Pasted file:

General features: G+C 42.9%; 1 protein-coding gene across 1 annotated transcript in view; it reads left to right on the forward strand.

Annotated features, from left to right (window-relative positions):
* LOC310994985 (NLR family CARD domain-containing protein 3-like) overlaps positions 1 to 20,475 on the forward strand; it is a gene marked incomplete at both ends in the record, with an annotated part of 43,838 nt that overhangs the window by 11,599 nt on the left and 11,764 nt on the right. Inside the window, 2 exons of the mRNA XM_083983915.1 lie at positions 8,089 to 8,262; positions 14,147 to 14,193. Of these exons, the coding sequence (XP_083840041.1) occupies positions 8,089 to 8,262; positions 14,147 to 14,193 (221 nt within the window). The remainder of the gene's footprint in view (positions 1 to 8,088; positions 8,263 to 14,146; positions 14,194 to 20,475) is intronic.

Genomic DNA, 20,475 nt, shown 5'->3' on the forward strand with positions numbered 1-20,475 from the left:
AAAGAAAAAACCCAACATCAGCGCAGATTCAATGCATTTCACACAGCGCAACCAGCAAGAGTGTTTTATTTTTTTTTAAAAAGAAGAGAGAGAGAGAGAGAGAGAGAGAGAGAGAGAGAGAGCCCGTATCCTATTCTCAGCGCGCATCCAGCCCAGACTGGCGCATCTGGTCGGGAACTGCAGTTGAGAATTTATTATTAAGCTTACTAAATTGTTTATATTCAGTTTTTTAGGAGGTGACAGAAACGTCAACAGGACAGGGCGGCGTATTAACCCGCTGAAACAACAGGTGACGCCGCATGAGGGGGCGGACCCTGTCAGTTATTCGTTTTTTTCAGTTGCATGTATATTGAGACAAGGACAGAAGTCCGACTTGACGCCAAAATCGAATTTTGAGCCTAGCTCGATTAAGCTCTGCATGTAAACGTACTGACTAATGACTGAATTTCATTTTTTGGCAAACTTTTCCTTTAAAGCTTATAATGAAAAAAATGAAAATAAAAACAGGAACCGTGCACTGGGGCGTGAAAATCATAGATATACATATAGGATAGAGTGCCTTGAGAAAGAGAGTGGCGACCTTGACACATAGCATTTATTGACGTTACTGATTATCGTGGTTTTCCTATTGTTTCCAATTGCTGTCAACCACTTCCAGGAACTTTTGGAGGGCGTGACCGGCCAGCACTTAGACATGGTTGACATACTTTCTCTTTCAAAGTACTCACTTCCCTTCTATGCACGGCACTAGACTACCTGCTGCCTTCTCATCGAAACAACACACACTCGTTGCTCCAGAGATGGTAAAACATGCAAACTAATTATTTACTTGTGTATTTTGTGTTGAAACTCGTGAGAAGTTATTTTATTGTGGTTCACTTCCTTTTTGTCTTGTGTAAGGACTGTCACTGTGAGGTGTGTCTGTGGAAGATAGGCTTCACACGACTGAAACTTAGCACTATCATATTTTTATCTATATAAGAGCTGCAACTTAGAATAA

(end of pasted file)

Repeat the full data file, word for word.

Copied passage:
General features: G+C 42.9%; 1 protein-coding gene across 1 annotated transcript in view; it reads left to right on the forward strand.

Annotated features, from left to right (window-relative positions):
* LOC310994985 (NLR family CARD domain-containing protein 3-like) overlaps positions 1 to 20,475 on the forward strand; it is a gene marked incomplete at both ends in the record, with an annotated part of 43,838 nt that overhangs the window by 11,599 nt on the left and 11,764 nt on the right. Inside the window, 2 exons of the mRNA XM_083983915.1 lie at positions 8,089 to 8,262; positions 14,147 to 14,193. Of these exons, the coding sequence (XP_083840041.1) occupies positions 8,089 to 8,262; positions 14,147 to 14,193 (221 nt within the window). The remainder of the gene's footprint in view (positions 1 to 8,088; positions 8,263 to 14,146; positions 14,194 to 20,475) is intronic.

Genomic DNA, 20,475 nt, shown 5'->3' on the forward strand with positions numbered 1-20,475 from the left:
AAAGAAAAAACCCAACATCAGCGCAGATTCAATGCATTTCACACAGCGCAACCAGCAAGAGTGTTTTATTTTTTTTTAAAAAGAAGAGAGAGAGAGAGAGAGAGAGAGAGAGAGAGAGAGAGCCCGTATCCTATTCTCAGCGCGCATCCAGCCCAGACTGGCGCATCTGGTCGGGAACTGCAGTTGAGAATTTATTATTAAGCTTACTAAATTGTTTATATTCAGTTTTTTAGGAGGTGACAGAAACGTCAACAGGACAGGGCGGCGTATTAACCCGCTGAAACAACAGGTGACGCCGCATGAGGGGGCGGACCCTGTCAGTTATTCGTTTTTTTCAGTTGCATGTATATTGAGACAAGGACAGAAGTCCGACTTGACGCCAAAATCGAATTTTGAGCCTAGCTCGATTAAGCTCTGCATGTAAACGTACTGACTAATGACTGAATTTCATTTTTTGGCAAACTTTTCCTTTAAAGCTTATAATGAAAAAAATGAAAATAAAAACAGGAACCGTGCACTGGGGCGTGAAAATCATAGATATACATATAGGATAGAGTGCCTTGAGAAAGAGAGTGGCGACCTTGACACATAGCATTTATTGACGTTACTGATTATCGTGGTTTTCCTATTGTTTCCAATTGCTGTCAACCACTTCCAGGAACTTTTGGAGGGCGTGACCGGCCAGCACTTAGACATGGTTGACATACTTTCTCTTTCAAAGTACTCACTTCCCTTCTATGCACGGCACTAGACTACCTGCTGCCTTCTCATCGAAACAACACACACTCGTTGCTCCAGAGATGGTAAAACATGCAAACTAATTATTTACTTGTGTATTTTGTGTTGAAACTCGTGAGAAGTTATTTTATTGTGGTTCACTTCCTTTTTGTCTTGTGTAAGGACTGTCACTGTGAGGTGTGTCTGTGGAAGATAGGCTTCACACGACTGAAACTTAGCACTATCATATTTTTATCTATATAAGAGCTGCAACTTAGAATAA